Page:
Neither one of them ever had to lift a single FINGER for their own parents, or spend a dime on them. And actually, they didn’t really do shit for us EITHER, so excuse us if we’re not honored and grateful to be spending the bulk of our lives putting every resource we have not only into them, but into our own kids. FUCKING SANDWICH GENERATION BULLSHIT.

    That Grandpad is the cat’s ass though, thanks for that my mom uses it every day xoxo

  2. I truly do not know what to say EXCEPT that your feelings are super normal. My BFF is also a sandwiched only child (although her younger two kids are younger than yours, still in grade school) and is equally bitter and caring and does EVERYthing. All I know to tell you is keep talking to that therapist, keep trying to set boundaries for yourself, and know that “boundaries” doesn’t mean “quit caring and let em die in the street.”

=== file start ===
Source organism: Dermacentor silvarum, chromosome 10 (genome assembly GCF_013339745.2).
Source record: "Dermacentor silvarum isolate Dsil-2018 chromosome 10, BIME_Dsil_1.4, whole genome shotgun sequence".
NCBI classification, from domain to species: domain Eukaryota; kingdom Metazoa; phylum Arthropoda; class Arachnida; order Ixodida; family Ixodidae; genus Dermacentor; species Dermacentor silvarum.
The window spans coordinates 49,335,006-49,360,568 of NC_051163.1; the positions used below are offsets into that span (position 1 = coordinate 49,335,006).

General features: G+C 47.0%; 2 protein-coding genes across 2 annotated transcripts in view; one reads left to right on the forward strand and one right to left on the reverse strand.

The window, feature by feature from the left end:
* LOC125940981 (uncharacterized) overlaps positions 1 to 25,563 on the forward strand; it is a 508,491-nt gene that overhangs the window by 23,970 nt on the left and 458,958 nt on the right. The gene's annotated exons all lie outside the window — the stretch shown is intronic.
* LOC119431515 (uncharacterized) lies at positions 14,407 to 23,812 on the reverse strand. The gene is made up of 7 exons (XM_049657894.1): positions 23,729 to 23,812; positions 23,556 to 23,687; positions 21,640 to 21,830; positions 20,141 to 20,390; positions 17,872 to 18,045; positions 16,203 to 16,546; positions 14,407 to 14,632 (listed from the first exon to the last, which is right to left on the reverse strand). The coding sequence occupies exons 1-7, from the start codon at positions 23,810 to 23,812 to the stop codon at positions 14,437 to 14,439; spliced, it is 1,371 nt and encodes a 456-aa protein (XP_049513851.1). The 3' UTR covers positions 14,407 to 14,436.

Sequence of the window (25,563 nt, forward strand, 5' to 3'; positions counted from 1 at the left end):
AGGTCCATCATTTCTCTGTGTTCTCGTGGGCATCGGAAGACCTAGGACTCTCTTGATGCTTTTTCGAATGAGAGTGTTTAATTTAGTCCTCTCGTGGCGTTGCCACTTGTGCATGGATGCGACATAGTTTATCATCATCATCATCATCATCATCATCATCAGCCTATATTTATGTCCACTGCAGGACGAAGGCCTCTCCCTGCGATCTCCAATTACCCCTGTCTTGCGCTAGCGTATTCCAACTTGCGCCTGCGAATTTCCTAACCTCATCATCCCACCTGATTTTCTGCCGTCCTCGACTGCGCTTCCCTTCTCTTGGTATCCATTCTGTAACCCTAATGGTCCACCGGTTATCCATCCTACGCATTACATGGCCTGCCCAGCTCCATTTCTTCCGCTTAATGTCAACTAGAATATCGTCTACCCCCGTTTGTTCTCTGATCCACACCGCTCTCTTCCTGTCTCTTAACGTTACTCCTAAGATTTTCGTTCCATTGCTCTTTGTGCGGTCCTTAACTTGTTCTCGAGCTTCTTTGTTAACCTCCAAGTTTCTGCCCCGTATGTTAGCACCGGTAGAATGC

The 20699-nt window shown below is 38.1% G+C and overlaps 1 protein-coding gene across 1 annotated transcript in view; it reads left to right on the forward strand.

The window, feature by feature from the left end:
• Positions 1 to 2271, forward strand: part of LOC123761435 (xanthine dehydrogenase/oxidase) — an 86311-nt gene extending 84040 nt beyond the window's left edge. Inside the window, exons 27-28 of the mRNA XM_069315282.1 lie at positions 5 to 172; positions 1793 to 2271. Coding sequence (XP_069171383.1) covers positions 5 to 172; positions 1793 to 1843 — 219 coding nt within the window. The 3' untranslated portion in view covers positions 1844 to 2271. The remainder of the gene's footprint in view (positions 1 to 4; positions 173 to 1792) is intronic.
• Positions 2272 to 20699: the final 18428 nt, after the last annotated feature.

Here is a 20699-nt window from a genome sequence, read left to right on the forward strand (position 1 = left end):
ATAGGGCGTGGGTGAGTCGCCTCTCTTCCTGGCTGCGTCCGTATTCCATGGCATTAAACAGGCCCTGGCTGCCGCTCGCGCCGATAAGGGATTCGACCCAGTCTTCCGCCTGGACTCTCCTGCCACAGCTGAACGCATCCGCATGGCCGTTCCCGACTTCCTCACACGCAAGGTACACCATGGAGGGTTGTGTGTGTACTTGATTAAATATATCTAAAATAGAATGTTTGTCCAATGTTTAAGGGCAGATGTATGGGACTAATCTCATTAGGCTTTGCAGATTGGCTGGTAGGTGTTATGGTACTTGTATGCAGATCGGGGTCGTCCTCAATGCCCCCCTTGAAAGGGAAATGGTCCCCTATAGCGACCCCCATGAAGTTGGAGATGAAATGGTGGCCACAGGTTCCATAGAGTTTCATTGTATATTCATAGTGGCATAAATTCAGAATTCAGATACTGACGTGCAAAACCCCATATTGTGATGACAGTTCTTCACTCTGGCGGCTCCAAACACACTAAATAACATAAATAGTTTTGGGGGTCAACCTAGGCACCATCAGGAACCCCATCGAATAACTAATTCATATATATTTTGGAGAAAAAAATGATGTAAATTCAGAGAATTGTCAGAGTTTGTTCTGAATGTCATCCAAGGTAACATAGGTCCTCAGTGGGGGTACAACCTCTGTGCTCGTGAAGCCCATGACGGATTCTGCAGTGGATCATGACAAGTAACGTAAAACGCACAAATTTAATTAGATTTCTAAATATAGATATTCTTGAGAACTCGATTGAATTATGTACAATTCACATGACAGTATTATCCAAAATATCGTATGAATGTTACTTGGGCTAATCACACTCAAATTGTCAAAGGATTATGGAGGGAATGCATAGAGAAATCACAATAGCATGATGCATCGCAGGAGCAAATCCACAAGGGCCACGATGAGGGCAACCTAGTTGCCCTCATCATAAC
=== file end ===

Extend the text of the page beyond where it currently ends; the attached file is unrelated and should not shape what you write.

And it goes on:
3. I’m so sorry, that all sucks a lot. None of it is easy but the bad history makes it 10 times worse. Hang in there.

  4. One of the most important things our therapist said to us is…we are not responsible for our parents. We are NOT responsible for our parents.
    My mil is in full dementia. She lives alone and we are trying to get her in a home, but we are not paying out of our pockets for her. She was a horrible mother to my son. We are doing what we can but we will NOT endure here abuse and will not pay for her. The systems are flawed for the elderly and the dementia people. Adult protective services will do nothing to help. Why must we pay for our parents poor choices? I’m sorry you are going through this. Just know, you are not the only one.